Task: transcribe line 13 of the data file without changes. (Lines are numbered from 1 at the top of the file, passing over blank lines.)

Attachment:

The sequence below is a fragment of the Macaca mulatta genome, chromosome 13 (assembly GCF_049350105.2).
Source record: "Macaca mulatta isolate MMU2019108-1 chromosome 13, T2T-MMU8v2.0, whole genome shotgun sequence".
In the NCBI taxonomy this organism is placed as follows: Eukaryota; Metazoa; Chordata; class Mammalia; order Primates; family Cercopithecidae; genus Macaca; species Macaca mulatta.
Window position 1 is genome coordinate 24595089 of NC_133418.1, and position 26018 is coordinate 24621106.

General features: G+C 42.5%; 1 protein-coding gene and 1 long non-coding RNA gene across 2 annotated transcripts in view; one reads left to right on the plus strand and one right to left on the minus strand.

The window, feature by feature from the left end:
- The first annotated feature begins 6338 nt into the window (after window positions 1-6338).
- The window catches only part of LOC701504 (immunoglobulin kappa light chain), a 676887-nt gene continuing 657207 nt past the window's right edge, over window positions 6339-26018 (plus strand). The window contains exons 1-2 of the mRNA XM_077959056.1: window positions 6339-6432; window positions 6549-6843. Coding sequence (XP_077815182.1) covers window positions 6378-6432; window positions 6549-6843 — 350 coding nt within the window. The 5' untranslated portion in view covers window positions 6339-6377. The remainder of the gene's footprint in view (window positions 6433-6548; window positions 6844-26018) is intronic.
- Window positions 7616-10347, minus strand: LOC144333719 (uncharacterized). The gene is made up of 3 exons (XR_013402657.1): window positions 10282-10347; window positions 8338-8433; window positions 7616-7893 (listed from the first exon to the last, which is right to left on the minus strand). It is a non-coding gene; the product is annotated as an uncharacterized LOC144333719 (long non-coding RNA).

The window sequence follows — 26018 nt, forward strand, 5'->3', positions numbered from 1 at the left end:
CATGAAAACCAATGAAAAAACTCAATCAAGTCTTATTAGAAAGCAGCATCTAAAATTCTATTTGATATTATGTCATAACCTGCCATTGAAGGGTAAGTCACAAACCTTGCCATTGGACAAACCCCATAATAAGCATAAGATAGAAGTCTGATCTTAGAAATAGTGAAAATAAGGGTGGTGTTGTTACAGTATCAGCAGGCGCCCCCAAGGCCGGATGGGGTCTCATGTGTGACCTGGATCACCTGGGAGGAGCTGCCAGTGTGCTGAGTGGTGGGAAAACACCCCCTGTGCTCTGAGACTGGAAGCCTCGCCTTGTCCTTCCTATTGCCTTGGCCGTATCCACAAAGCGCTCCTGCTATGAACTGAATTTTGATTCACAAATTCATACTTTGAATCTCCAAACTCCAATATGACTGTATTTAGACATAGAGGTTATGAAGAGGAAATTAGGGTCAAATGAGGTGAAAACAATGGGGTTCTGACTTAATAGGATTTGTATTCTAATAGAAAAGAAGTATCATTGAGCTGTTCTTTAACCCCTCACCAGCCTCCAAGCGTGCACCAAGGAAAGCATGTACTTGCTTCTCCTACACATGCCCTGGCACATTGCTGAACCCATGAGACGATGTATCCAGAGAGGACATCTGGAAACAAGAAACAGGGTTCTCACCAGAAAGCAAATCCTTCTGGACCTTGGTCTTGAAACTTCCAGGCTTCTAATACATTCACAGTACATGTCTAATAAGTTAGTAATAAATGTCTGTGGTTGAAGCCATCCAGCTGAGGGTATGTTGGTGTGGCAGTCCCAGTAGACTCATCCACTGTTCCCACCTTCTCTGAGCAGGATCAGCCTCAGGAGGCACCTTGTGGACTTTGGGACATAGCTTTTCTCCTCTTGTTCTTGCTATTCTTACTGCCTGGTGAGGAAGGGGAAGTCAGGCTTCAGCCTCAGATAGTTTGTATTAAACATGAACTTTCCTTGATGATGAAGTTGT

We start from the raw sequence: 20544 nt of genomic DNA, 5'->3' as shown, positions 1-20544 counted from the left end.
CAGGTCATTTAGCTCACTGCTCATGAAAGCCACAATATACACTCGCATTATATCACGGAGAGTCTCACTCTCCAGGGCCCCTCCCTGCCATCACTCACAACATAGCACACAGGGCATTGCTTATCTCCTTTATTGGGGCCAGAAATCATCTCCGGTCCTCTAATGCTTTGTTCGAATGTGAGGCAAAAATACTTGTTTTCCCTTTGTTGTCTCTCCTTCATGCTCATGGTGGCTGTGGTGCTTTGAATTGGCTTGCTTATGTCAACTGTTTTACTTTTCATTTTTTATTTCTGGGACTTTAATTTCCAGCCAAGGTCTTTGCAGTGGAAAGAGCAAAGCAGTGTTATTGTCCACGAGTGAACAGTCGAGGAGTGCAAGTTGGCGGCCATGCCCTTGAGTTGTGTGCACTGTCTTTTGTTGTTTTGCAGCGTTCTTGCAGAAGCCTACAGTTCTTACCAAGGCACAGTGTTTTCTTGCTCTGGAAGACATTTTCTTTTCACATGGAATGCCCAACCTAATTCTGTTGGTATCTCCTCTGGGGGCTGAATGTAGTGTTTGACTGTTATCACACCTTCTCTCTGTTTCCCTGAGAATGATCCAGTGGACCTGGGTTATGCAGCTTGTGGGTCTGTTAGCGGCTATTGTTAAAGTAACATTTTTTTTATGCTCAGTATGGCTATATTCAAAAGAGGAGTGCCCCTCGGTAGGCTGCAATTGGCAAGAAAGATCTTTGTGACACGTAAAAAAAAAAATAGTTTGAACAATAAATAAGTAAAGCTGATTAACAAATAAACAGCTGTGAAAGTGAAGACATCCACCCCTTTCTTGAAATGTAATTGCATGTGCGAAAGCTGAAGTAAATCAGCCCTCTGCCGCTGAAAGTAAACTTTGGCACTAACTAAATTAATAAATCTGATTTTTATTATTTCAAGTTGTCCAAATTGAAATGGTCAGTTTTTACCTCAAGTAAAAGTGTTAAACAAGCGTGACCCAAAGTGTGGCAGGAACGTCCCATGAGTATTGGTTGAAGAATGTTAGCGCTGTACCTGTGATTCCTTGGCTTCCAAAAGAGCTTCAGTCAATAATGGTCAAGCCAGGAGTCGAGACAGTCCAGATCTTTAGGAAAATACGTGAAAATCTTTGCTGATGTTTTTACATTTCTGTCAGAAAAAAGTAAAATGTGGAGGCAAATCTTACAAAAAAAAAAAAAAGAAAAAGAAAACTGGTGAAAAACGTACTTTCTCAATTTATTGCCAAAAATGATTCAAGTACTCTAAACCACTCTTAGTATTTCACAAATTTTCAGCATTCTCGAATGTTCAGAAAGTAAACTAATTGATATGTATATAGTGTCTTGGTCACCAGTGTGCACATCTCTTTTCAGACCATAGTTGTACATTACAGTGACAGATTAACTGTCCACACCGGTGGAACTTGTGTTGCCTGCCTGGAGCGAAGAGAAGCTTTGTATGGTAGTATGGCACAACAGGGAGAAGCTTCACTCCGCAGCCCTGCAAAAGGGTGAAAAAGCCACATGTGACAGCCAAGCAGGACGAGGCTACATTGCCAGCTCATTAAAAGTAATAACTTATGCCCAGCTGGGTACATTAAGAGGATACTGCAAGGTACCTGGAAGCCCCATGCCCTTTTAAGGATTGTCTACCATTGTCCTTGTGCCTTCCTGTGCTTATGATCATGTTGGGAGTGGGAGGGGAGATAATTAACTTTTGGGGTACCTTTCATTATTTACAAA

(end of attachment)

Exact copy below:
CAGGTCATTTAGCTCACTGCTCATGAAAGCCACAATATACACTCGCATTATATCACGGAGAGTCTCACTCTCCAGGGCCCCTCCCTGCCATCACTCACAACATAGCACACAGGGCATTGCTTATCTCCTTTATTGGGGCCAGAAATCATCTCCGGTCCTCTAATGCTTTGTTCGAATGTGAGGCAAAAATACTTGTTTTCCCTTTGTTGTCTCTCCTTCATGCTCATGGTGGCTGTGGTGCTTTGAATTGGCTTGCTTATGTCAACTGTTTTACTTTTCATTTTTTATTTCTGGGACTTTAATTTCCAGCCAAGGTCTTTGCAGTGGAAAGAGCAAAGCAGTGTTATTGTCCACGAGTGAACAGTCGAGGAGTGCAAGTTGGCGGCCATGCCCTTGAGTTGTGTGCACTGTCTTTTGTTGTTTTGCAGCGTTCTTGCAGAAGCCTACAGTTCTTACCAAGGCACAGTGTTTTCTTGCTCTGGAAGACATTTTCTTTTCACATGGAATGCCCAACCTAATTCTGTTGGTATCTCCTCTGGGGGCTGAATGTAGTGTTTGACTGTTATCACACCTTCTCTCTGTTTCCCTGAGAATGATCCAGTGGACCTGGGTTATGCAGCTTGTGGGTCTGTTAGCGGCTATTGTTAAAGTAACATTTTTTTTATGCTCAGTATGGCTATATTCAAAAGAGGAGTGCCCCTCGGTAGGCTGCAATTGGCAAGAAAGATCTTTGTGACACGTAAAAAAAAAAATAGTTTGAACAATAAATAAGTAAAGCTGATTAACAAATAAACAGCTGTGAAAGTGAAGACATCCACCCCTTTCTTGAAATGTAATTGCATGTGCGAAAGCTGAAGTAAATCAGCCCTCTGCCGCTGAAAGTAAACTTTGGCACTAACTAAATTAATAAATCTGATTTTTATTATTTCAAGTTGTCCAAATTGAAATGGTCAGTTTTTACCTCAAGTAAAAGTGTTAAACAAGCGTGACCCAAAGTGTGGCAGGAACGTCCCATGAGTATTGGTTGAAGAATGTTAGCGCTGTACCTGTGATTCCTTGGCTTCCAAAAGAGCTTCAGTCAATAATGGTCAAGCCAGGAGTCGAGACAGTCCAGATCTTTAGGAAAATACGTGAAAATCTTTGCTGATGTTTTTACATTTCTGTCAGAAAAAAGTAAAATGTGGAGGCAAATCTTACAAAAAAAAAAAAAAGAAAAAGAAAACTGGTGAAAAACGTACTTTCTCAATTTATTGCCAAAAATGATTCAAGTACTCTAAACCACTCTTAGTATTTCACAAATTTTCAGCATTCTCGAATGTTCAGAAAGTAAACTAATTGATATGTATATAGTGTCTTGGTCACCAGTGTGCACATCTCTTTTCAGACCATAGTTGTACATTACAGTGACAGATTAACTGTCCACACCGGTGGAACTTGTGTTGCCTGCCTGGAGCGAAGAGAAGCTTTGTATGGTAGTATGGCACAACAGGGAGAAGCTTCACTCCGCAGCCCTGCAAAAGGGTGAAAAAGCCACATGTGACAGCCAAGCAGGACGAGGCTACATTGCCAGCTCATTAAAAGTAATAACTTATGCCCAGCTGGGTACATTAAGAGGATACTGCAAGGTACCTGGAAGCCCCATGCCCTTTTAAGGATTGTCTACCATTGTCCTTGTGCCTTCCTGTGCTTATGATCATGTTGGGAGTGGGAGGGGAGATAATTAACTTTTGGGGTACCTTTCATTATTTACAAA